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Title: Identification of FGFR4-activating mutations in human rhabdomyosarcomas that promote metastasis in xenotransplanted models.
Authors: Taylor JG,  Cheuk AT,  Tsang PS,  Chung JY,  Song YK,  Desai K,  Yu Y,  Chen QR,  Shah K,  Youngblood V,  Fang J,  Kim SY,  Yeung C,  Helman LJ,  Mendoza A,  Ngo V,  Staudt LM,  Wei JS,  Khanna C,  Catchpoole D,  Qualman SJ,  Hewitt SM,  Merlino G,  Chanock SJ,  Khan J
Journal: J Clin Invest
Date: 2009 Nov
Branches: CGR
PubMed ID: 19809159
PMC ID: PMC2769177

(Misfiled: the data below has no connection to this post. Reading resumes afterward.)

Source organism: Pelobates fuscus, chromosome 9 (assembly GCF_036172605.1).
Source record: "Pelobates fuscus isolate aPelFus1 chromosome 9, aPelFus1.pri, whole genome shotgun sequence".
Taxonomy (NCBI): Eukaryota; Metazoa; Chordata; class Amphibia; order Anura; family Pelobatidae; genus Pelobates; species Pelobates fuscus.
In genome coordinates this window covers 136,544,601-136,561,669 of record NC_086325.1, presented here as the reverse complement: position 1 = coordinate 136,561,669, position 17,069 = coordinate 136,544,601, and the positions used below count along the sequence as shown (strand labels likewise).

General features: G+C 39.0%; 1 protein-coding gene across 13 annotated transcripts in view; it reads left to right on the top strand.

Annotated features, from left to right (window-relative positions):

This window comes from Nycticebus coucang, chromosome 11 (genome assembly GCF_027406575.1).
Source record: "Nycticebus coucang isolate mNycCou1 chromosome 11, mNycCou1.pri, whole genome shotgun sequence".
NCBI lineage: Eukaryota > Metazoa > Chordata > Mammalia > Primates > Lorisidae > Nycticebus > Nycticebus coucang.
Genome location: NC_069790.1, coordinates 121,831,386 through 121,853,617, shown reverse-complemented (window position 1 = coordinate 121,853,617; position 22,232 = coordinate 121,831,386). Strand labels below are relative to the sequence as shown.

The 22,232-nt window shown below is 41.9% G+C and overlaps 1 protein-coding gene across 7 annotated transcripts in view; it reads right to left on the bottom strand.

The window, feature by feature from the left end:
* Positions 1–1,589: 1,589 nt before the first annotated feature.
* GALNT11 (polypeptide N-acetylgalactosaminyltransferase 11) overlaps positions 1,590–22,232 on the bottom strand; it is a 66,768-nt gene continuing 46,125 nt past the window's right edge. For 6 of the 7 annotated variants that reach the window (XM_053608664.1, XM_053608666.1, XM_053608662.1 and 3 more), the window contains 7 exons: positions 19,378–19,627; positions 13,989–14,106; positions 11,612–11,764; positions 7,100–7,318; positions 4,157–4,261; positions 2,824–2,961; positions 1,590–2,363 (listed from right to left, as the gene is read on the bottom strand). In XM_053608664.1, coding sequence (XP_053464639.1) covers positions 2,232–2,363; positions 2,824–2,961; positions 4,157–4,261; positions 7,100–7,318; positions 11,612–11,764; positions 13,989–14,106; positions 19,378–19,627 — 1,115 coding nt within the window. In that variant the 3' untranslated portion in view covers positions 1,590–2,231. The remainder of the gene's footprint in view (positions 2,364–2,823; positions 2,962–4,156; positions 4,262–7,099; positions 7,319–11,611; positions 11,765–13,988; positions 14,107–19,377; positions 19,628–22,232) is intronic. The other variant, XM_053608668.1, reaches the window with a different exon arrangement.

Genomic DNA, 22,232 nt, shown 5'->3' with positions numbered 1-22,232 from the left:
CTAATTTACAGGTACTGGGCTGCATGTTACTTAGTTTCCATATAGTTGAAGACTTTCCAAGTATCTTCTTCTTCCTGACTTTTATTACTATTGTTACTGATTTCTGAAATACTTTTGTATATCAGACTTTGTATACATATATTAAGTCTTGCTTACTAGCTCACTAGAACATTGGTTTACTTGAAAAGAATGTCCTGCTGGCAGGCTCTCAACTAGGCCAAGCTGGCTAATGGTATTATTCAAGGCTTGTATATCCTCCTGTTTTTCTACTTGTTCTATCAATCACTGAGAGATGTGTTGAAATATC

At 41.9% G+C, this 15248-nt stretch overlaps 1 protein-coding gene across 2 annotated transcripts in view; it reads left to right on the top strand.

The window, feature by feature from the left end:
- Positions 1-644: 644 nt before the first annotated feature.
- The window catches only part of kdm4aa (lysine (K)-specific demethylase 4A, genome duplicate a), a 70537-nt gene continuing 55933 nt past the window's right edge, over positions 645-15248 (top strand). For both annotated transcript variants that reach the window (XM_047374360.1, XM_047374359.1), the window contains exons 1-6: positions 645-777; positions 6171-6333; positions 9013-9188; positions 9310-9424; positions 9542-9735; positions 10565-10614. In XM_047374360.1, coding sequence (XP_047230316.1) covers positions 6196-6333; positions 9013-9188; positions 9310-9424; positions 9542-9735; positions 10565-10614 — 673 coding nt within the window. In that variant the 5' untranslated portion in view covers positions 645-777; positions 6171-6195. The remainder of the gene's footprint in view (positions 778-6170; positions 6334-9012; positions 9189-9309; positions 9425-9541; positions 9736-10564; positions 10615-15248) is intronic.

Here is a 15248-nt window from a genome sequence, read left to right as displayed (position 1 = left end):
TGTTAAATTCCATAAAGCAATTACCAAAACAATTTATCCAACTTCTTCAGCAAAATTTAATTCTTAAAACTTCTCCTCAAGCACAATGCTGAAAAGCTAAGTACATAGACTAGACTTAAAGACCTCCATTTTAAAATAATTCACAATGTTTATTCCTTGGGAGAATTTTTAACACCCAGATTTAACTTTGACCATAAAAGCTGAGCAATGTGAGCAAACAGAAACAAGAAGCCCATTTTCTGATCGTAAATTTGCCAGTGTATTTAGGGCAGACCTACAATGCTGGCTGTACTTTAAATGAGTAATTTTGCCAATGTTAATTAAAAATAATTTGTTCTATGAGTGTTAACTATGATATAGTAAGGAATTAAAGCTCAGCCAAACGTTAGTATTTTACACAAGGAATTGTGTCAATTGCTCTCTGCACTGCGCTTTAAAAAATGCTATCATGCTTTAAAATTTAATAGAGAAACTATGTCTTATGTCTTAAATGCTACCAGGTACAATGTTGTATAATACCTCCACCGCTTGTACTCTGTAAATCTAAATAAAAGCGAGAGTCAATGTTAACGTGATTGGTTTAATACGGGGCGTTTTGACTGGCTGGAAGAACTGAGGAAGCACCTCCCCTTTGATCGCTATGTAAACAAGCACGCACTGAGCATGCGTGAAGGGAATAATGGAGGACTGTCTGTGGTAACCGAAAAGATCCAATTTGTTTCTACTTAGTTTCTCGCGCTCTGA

Abstract: Rhabdomyosarcoma (RMS) is a childhood cancer originating from skeletal muscle, and patient survival is poor in the presence of metastatic disease. Few determinants that regulate metastasis development have been identified. The receptor tyrosine kinase FGFR4 is highly expressed in RMS tissue, suggesting a role in tumorigenesis, although its functional importance has not been defined. Here, we report the identification of mutations in FGFR4 in human RMS tumors that lead to its activation and present evidence that it functions as an oncogene in RMS. Higher FGFR4 expression in RMS tumors was associated with advanced-stage cancer and poor survival, while FGFR4 knockdown in a human RMS cell line reduced tumor growth and experimental lung metastases when the cells were transplanted into mice. Moreover, 6 FGFR4 tyrosine kinase domain mutations were found among 7 of 94 (7.5%) primary human RMS tumors. The mutants K535 and E550 increased autophosphorylation, Stat3 signaling, tumor proliferation, and metastatic potential when expressed in a murine RMS cell line. These mutants also transformed NIH 3T3 cells and led to an enhanced metastatic phenotype. Finally, murine RMS cell lines expressing the K535 and E550 FGFR4 mutants were substantially more susceptible to apoptosis in the presence of a pharmacologic FGFR inhibitor than the control cell lines expressing the empty vector or wild-type FGFR4. Together, our results demonstrate that mutationally activated FGFR4 acts as an oncogene, and these are what we believe to be the first known mutations in a receptor tyrosine kinase in RMS. These findings support the potential therapeutic targeting of FGFR4 in RMS.